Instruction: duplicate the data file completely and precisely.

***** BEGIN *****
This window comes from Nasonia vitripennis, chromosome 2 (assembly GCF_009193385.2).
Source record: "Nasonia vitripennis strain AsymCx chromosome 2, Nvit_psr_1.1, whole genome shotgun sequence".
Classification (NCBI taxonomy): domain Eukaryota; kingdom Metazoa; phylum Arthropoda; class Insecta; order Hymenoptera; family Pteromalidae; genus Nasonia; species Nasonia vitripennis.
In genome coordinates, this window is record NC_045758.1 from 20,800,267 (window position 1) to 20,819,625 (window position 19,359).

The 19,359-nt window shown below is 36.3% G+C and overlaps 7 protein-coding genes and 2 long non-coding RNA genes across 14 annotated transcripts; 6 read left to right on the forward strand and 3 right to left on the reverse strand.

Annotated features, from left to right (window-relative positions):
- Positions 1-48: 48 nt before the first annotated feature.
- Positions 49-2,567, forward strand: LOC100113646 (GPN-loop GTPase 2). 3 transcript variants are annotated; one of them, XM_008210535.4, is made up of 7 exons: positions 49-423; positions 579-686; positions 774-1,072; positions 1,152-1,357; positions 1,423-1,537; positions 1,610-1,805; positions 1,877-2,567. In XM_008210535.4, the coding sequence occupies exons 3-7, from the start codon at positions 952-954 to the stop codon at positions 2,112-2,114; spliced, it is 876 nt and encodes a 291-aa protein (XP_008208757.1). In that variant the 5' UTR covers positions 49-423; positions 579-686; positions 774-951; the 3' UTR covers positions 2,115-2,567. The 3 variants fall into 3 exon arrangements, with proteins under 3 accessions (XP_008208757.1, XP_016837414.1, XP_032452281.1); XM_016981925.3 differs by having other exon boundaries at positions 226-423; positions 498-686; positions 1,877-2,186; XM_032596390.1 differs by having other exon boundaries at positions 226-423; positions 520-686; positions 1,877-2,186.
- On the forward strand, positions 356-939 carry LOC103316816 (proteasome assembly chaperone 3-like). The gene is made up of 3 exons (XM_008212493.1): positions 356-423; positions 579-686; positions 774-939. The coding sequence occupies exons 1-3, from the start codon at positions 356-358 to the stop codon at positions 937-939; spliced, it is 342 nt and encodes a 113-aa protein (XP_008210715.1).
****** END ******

This window comes from Nasonia vitripennis, chromosome 2 (assembly GCF_009193385.2).
Source record: "Nasonia vitripennis strain AsymCx chromosome 2, Nvit_psr_1.1, whole genome shotgun sequence".
Classification (NCBI taxonomy): domain Eukaryota; kingdom Metazoa; phylum Arthropoda; class Insecta; order Hymenoptera; family Pteromalidae; genus Nasonia; species Nasonia vitripennis.
In genome coordinates, this window is record NC_045758.1 from 20,800,267 (window position 1) to 20,819,625 (window position 19,359).

The 19,359-nt window shown below is 36.3% G+C and overlaps 7 protein-coding genes and 2 long non-coding RNA genes across 14 annotated transcripts; 6 read left to right on the forward strand and 3 right to left on the reverse strand.

Annotated features, from left to right (window-relative positions):
- Positions 1-48: 48 nt before the first annotated feature.
- Positions 49-2,567, forward strand: LOC100113646 (GPN-loop GTPase 2). 3 transcript variants are annotated; one of them, XM_008210535.4, is made up of 7 exons: positions 49-423; positions 579-686; positions 774-1,072; positions 1,152-1,357; positions 1,423-1,537; positions 1,610-1,805; positions 1,877-2,567. In XM_008210535.4, the coding sequence occupies exons 3-7, from the start codon at positions 952-954 to the stop codon at positions 2,112-2,114; spliced, it is 876 nt and encodes a 291-aa protein (XP_008208757.1). In that variant the 5' UTR covers positions 49-423; positions 579-686; positions 774-951; the 3' UTR covers positions 2,115-2,567. The 3 variants fall into 3 exon arrangements, with proteins under 3 accessions (XP_008208757.1, XP_016837414.1, XP_032452281.1); XM_016981925.3 differs by having other exon boundaries at positions 226-423; positions 498-686; positions 1,877-2,186; XM_032596390.1 differs by having other exon boundaries at positions 226-423; positions 520-686; positions 1,877-2,186.
- On the forward strand, positions 356-939 carry LOC103316816 (proteasome assembly chaperone 3-like). The gene is made up of 3 exons (XM_008212493.1): positions 356-423; positions 579-686; positions 774-939. The coding sequence occupies exons 1-3, from the start codon at positions 356-358 to the stop codon at positions 937-939; spliced, it is 342 nt and encodes a 113-aa protein (XP_008210715.1).